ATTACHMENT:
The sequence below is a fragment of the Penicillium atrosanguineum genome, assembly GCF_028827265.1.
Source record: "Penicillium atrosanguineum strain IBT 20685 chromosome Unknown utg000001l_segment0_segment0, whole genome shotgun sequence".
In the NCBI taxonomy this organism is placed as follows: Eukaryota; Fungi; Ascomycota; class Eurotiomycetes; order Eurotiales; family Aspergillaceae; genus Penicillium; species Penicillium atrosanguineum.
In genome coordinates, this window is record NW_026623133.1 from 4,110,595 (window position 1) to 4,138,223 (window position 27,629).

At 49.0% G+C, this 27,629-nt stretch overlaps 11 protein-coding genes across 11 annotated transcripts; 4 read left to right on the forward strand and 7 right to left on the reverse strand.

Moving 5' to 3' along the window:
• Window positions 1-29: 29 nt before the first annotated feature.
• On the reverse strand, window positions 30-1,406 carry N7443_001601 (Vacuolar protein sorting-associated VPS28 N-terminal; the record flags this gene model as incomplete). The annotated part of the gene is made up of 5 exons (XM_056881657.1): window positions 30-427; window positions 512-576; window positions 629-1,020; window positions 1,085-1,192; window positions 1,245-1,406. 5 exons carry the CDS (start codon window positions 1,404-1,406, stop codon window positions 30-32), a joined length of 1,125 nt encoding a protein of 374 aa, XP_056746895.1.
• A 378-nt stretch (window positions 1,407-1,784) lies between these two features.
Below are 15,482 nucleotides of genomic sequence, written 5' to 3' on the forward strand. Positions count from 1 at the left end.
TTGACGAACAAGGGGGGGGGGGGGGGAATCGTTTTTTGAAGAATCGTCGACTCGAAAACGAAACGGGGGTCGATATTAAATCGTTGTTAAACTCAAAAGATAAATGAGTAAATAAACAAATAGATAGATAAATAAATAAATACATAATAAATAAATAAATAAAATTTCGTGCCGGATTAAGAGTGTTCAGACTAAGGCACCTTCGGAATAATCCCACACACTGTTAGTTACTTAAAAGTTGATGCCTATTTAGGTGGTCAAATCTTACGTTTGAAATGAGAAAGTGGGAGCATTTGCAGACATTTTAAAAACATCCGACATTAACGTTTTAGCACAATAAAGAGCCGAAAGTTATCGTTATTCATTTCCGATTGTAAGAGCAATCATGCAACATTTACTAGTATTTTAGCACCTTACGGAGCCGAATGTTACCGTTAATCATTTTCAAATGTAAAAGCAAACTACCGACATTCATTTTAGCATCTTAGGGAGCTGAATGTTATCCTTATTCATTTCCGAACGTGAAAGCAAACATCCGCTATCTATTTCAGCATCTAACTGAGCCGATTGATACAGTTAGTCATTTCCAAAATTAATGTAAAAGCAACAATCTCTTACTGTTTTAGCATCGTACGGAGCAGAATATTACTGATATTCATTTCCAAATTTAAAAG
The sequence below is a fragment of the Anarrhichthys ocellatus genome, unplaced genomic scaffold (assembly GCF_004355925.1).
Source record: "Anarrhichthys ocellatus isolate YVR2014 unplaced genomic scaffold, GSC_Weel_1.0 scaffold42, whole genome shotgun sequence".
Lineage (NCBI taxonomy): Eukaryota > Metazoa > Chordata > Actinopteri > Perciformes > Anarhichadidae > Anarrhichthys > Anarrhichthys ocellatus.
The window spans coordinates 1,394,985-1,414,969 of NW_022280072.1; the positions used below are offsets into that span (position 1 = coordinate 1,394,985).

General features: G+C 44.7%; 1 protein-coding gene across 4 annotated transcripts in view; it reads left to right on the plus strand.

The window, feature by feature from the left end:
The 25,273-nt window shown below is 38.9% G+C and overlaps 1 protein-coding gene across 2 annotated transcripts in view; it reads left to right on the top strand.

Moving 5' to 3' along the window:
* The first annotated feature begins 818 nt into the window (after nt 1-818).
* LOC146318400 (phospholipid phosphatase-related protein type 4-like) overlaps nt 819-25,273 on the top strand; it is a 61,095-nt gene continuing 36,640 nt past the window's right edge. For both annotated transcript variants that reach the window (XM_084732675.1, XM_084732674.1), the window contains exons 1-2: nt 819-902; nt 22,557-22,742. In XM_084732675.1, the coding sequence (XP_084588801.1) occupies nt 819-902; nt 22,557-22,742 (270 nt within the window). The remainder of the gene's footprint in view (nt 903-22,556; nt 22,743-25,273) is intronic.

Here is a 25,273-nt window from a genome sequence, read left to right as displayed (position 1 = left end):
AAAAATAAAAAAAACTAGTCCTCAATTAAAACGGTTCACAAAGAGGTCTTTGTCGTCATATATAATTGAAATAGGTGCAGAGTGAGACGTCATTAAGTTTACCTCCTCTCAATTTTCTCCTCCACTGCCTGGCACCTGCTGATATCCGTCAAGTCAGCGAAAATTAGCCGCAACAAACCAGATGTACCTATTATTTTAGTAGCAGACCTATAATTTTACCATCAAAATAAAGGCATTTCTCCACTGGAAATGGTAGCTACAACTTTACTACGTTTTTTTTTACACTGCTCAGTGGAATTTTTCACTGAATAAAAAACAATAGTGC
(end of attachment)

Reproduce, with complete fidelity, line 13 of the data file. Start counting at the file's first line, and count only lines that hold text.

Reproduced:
Source record: "Anarrhichthys ocellatus isolate YVR2014 unplaced genomic scaffold, GSC_Weel_1.0 scaffold42, whole genome shotgun sequence".